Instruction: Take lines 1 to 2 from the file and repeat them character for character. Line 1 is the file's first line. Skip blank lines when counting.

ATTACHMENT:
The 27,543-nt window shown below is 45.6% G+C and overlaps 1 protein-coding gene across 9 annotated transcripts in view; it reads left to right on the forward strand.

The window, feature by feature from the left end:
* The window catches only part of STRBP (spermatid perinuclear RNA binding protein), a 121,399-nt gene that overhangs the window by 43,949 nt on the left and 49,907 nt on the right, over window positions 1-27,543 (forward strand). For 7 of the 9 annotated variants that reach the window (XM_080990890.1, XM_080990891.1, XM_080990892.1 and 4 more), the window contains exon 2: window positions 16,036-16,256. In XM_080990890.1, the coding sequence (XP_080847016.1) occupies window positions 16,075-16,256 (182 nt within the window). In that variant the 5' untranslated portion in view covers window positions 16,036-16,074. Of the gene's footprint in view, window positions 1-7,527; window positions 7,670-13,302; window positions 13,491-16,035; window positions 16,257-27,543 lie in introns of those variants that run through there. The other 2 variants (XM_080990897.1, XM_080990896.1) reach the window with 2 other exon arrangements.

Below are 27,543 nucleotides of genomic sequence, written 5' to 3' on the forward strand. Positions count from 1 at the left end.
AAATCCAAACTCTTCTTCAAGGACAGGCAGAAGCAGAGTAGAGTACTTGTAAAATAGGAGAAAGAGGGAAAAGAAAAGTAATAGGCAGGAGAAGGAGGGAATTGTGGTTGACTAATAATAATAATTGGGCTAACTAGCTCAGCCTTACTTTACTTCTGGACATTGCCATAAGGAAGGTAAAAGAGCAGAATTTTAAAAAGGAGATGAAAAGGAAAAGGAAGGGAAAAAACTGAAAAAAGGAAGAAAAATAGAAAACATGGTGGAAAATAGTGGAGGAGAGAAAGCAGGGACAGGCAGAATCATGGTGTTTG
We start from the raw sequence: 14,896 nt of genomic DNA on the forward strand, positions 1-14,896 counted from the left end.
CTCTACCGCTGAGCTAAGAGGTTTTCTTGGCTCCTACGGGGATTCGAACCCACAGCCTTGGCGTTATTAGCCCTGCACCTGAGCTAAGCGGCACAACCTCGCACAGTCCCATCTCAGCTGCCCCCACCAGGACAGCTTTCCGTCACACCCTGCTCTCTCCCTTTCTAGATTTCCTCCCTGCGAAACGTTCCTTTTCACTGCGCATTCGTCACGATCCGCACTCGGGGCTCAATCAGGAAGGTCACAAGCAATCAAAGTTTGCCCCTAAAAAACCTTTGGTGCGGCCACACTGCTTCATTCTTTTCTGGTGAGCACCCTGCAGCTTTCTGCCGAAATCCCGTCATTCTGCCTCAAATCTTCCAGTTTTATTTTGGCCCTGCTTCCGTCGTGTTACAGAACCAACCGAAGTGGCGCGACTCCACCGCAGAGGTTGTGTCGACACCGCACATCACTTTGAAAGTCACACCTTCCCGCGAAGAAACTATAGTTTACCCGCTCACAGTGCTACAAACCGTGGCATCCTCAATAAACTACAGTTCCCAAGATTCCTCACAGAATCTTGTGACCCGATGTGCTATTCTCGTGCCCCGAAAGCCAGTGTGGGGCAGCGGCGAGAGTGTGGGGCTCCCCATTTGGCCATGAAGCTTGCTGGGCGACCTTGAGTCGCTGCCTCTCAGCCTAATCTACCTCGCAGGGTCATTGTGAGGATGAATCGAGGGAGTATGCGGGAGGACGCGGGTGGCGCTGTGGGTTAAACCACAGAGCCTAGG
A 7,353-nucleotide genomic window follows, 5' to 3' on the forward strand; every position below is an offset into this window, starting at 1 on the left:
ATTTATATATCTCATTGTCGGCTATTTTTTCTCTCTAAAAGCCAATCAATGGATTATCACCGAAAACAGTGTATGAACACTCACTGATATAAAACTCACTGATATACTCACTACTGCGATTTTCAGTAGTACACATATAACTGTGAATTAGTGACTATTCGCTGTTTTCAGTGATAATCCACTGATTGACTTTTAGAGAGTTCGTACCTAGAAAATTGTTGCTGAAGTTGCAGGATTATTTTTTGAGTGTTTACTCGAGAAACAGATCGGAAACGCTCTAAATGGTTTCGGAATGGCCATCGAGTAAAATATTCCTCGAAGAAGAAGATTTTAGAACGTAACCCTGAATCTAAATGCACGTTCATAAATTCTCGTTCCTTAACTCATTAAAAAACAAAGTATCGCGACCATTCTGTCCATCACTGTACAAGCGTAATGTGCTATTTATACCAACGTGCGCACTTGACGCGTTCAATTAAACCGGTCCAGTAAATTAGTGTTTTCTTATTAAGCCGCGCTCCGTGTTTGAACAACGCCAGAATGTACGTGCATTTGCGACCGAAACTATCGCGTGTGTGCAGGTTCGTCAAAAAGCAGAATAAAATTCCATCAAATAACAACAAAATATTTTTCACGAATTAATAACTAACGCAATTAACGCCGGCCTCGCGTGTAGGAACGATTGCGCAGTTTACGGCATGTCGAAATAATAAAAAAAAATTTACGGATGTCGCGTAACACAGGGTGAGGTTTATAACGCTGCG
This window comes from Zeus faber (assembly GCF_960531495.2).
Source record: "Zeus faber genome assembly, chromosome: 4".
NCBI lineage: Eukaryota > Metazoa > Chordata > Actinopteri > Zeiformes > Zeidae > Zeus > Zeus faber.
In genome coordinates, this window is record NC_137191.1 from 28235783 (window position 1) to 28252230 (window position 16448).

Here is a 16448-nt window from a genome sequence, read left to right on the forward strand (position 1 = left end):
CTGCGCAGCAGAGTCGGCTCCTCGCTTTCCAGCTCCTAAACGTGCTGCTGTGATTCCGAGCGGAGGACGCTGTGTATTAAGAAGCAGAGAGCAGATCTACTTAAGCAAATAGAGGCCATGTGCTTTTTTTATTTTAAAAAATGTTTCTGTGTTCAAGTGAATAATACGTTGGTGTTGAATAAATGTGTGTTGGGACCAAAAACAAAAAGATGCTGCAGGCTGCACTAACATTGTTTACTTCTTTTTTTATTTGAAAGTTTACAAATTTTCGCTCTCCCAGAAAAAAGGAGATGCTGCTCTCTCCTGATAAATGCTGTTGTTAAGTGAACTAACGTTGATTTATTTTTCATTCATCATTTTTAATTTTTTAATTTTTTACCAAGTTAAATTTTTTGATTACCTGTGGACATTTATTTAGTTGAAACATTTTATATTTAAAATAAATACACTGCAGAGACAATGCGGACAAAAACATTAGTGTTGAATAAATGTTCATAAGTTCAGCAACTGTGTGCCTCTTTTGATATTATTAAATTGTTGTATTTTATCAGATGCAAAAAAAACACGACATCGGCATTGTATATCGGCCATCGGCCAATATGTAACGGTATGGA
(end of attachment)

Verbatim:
The 27,543-nt window shown below is 45.6% G+C and overlaps 1 protein-coding gene across 9 annotated transcripts in view; it reads left to right on the forward strand.

The window, feature by feature from the left end: